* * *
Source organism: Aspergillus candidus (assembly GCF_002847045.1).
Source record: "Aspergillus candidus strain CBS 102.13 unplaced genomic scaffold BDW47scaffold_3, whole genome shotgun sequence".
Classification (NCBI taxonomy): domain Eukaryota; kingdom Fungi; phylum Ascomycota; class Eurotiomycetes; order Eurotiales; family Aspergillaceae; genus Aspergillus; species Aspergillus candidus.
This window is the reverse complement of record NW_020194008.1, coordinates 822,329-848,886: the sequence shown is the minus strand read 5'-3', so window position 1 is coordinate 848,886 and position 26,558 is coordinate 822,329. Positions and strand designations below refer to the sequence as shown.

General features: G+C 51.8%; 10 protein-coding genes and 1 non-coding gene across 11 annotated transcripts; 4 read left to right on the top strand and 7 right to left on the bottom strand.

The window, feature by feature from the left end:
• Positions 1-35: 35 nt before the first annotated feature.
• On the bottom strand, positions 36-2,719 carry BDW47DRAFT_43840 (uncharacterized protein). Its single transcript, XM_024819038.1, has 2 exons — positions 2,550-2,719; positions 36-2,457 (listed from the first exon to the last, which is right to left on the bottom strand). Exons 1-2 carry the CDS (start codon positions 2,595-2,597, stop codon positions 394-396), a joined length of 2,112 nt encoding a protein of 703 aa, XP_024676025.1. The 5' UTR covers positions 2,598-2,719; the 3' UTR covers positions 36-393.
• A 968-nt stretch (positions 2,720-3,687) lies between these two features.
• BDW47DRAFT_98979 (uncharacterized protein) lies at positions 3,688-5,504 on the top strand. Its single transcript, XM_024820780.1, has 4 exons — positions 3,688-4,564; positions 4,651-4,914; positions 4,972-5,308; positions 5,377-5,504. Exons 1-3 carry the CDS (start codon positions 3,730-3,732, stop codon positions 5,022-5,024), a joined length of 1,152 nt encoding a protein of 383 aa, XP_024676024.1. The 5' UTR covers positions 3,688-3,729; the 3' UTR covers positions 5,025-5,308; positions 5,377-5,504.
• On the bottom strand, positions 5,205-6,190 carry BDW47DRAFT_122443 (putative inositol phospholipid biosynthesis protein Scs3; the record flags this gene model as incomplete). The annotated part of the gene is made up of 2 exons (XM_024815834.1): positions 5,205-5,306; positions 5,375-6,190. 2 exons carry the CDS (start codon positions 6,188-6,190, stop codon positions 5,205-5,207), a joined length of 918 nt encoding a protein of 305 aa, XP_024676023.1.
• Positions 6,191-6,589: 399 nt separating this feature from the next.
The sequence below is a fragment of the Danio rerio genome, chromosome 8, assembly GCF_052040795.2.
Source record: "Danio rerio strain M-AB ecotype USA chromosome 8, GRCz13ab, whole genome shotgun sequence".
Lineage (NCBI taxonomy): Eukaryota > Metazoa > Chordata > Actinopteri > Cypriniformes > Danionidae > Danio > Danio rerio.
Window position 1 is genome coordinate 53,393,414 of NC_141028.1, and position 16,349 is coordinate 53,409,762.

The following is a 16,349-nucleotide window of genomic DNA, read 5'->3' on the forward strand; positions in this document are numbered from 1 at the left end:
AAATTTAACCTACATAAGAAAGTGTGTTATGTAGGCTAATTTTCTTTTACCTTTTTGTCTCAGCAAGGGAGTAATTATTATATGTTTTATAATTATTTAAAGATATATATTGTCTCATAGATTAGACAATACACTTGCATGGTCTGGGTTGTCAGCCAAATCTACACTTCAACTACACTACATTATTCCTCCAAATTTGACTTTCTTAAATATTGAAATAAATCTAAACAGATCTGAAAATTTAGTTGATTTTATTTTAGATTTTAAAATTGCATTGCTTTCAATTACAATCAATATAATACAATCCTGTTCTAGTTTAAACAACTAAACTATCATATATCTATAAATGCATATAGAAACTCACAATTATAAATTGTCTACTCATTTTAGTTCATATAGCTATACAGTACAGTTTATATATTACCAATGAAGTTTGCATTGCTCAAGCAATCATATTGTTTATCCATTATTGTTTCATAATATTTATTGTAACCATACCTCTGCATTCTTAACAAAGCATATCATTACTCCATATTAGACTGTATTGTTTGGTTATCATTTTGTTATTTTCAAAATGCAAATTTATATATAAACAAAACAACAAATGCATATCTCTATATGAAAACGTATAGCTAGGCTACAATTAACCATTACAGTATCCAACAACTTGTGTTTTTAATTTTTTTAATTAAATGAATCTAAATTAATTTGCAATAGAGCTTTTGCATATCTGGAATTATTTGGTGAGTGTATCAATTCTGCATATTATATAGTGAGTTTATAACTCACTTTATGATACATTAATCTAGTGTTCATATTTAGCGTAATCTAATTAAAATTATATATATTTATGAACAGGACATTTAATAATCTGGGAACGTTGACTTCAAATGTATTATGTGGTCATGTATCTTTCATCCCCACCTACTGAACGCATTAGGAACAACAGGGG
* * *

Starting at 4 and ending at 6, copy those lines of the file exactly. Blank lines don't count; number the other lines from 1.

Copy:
This window is the reverse complement of record NW_020194008.1, coordinates 822,329-848,886: the sequence shown is the minus strand read 5'-3', so window position 1 is coordinate 848,886 and position 26,558 is coordinate 822,329. Positions and strand designations below refer to the sequence as shown.

General features: G+C 51.8%; 10 protein-coding genes and 1 non-coding gene across 11 annotated transcripts; 4 read left to right on the top strand and 7 right to left on the bottom strand.

The window, feature by feature from the left end: